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From Christopher Schultz <ch...@christopherschultz.net>
Subject Re: How can Tomcat be started at boot time as a non-root user
Date Tue, 14 Oct 2014 18:46:02 GMT
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Mark,

On 10/14/14 1:21 PM, Mark Eggers wrote:
> Chris,
> 
>> On Tuesday, October 14, 2014 9:47 AM, Christopher Schultz
>> <chris@christopherschultz.net> wrote:
> 
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>> 
>> Léa,
>> 
>> On 10/14/14 7:06 AM, Léa Massiot wrote:
>>> My question is about how can Tomcat be started at boot time as
>>> a non-root user.
>>> 
>>> The OS is Debian Wheezy.
>>> 
>>> Below is what I did already:
>>> 
>>> root> chown -R tomcat7.tomcat7 /opt/tomcat7/
>>> 
>>> I created a new file: "/etc/init.d/tomcat7" Owner and owner
>> group:
>>> root Permissions: 755 
>>> ------------------------------------------------------- #!
>>> /bin/sh
>>> 
>>> export JAVA_HOME=/opt/jdk1.7.0_67/ case $1 in
>>> 
>>> start) /bin/bash /opt/tomcat7/bin/startup.sh
>> 
>> Change this to:
>> 
>> su -c "/bin/bash /opt/tomcat7/bin/startup.sh" tomcat7
> 
> You might need to use runuser in the above line if you're running
> SELinux.

Oh, I wasn't aware of that. I don't use SELinux myself.

>> Look at the man page for "su" to see what's going on.
>> 
>> Or you can use jsvc as others have suggested. I think jsvc is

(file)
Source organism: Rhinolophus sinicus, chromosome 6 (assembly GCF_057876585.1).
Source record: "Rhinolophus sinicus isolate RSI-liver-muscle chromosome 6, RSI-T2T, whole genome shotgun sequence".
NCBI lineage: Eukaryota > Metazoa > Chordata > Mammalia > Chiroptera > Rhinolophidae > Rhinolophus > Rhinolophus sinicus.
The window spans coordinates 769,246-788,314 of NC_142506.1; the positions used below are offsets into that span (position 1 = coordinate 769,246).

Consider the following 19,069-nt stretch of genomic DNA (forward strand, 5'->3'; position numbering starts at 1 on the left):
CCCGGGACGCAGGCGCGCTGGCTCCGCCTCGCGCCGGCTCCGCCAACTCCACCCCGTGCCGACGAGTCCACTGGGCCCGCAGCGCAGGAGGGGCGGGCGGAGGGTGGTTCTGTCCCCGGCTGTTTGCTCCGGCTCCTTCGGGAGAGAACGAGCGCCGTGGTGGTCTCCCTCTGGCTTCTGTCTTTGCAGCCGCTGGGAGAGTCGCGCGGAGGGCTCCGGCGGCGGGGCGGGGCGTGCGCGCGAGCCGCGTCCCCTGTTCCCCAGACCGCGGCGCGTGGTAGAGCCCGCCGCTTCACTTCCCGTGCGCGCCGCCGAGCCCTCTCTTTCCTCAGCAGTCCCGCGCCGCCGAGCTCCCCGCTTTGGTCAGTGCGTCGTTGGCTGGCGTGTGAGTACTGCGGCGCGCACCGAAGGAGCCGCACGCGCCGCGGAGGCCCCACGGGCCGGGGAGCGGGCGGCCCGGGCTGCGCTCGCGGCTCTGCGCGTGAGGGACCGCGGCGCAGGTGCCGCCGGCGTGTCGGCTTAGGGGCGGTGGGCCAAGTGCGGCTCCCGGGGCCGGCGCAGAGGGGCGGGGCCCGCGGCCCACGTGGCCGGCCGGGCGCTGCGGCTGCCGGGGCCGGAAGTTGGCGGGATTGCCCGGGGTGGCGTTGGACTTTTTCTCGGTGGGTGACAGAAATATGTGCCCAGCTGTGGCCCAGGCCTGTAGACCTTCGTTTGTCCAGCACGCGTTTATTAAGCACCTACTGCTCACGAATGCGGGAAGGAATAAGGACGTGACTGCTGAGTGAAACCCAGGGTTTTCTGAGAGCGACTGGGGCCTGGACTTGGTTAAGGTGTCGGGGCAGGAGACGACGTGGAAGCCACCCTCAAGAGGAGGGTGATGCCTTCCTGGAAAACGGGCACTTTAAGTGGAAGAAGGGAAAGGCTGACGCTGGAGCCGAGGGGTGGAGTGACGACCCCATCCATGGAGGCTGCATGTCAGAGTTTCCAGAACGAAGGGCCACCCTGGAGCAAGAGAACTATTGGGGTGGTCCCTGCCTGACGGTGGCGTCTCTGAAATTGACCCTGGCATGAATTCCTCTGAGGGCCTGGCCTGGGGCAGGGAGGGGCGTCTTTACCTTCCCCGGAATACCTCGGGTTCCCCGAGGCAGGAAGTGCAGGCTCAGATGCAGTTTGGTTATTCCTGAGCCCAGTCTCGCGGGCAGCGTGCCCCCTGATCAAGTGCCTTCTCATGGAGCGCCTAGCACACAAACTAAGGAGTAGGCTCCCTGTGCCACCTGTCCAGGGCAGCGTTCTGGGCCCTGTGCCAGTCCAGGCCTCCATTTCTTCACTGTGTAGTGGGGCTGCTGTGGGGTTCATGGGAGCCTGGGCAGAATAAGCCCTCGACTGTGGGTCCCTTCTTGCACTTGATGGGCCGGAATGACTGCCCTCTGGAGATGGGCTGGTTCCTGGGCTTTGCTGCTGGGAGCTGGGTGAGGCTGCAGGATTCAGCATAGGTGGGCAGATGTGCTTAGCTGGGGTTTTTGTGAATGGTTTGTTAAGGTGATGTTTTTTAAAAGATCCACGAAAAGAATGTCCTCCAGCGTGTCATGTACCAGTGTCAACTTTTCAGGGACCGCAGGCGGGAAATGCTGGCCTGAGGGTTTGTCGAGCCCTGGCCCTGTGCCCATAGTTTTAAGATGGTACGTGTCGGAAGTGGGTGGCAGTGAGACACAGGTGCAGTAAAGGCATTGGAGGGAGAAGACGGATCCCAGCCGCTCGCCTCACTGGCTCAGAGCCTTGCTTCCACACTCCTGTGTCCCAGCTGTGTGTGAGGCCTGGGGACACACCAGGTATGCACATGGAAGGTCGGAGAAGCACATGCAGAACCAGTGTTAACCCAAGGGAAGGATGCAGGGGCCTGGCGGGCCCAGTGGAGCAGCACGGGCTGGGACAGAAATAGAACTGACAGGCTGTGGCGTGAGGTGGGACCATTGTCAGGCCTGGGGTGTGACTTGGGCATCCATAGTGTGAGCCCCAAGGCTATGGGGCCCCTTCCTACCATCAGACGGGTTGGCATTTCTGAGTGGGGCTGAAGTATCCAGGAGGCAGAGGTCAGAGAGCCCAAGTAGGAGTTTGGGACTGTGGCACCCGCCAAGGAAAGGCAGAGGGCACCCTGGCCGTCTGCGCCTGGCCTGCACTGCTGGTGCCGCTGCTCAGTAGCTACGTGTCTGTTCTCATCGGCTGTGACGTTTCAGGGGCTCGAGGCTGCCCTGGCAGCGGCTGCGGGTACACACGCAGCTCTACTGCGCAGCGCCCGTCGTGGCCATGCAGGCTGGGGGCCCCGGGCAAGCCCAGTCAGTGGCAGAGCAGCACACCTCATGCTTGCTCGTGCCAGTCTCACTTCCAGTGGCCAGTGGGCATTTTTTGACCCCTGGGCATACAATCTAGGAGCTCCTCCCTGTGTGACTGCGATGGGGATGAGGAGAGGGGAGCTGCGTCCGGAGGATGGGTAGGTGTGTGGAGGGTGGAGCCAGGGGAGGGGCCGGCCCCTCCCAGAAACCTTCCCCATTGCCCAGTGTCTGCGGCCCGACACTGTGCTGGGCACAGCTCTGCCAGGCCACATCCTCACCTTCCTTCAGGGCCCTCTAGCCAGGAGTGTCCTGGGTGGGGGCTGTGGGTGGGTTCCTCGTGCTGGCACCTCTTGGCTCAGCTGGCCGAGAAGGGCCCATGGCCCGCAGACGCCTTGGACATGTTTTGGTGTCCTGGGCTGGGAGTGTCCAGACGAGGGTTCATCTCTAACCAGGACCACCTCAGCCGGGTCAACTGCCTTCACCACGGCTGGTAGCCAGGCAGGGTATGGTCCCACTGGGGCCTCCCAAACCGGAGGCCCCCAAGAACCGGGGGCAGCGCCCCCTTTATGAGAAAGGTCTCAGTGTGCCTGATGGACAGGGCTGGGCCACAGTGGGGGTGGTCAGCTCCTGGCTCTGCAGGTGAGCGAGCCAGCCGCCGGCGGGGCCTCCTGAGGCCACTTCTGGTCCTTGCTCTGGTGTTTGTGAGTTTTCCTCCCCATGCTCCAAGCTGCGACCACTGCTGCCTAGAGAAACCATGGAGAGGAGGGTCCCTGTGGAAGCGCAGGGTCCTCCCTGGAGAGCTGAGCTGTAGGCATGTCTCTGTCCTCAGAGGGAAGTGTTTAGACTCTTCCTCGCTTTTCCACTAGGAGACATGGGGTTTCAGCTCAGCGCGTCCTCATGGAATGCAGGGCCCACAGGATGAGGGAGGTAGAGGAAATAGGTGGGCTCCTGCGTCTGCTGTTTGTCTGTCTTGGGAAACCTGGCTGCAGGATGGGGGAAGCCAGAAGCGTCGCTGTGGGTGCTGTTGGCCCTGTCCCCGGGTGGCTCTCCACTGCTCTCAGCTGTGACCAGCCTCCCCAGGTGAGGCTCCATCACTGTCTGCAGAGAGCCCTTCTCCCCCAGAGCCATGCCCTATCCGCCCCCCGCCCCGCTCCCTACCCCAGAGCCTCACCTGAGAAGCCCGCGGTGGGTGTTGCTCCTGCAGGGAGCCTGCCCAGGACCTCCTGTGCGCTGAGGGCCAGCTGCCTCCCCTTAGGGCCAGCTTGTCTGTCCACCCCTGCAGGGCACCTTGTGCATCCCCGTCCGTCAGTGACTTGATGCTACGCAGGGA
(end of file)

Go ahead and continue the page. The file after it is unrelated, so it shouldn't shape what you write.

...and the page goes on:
>> probably more robust (because it can restart Tomcat if it dies)
>> but it's a bit more hassle, too.
> 
> I've not tried the jsvc route yet, but I'm sorely tempted
> (especially now with systemd).

I'm interested to hear what you have to say about systemd and how it
relates to Tomcat deployments. systemd can (allegedly) work just fine
with plain-old "init" scripts if you want to use them.

> Writing an init script that takes care of all the issues is
> complicated.

We have one that works just fine under both Debian and RHEL, with
dependencies, etc. It's a bare-bones script that basically just calls
our ant build script which understands how to launch Tomcat with all
the right environment variables set. We do this because we have
multiple VMs running -- one per webapp -- and everything is configured
in one place. Basically, "/etc/init.d/webapp start" for us just
translates into "ant tomcat-start", etc.

- -chris
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=sUik
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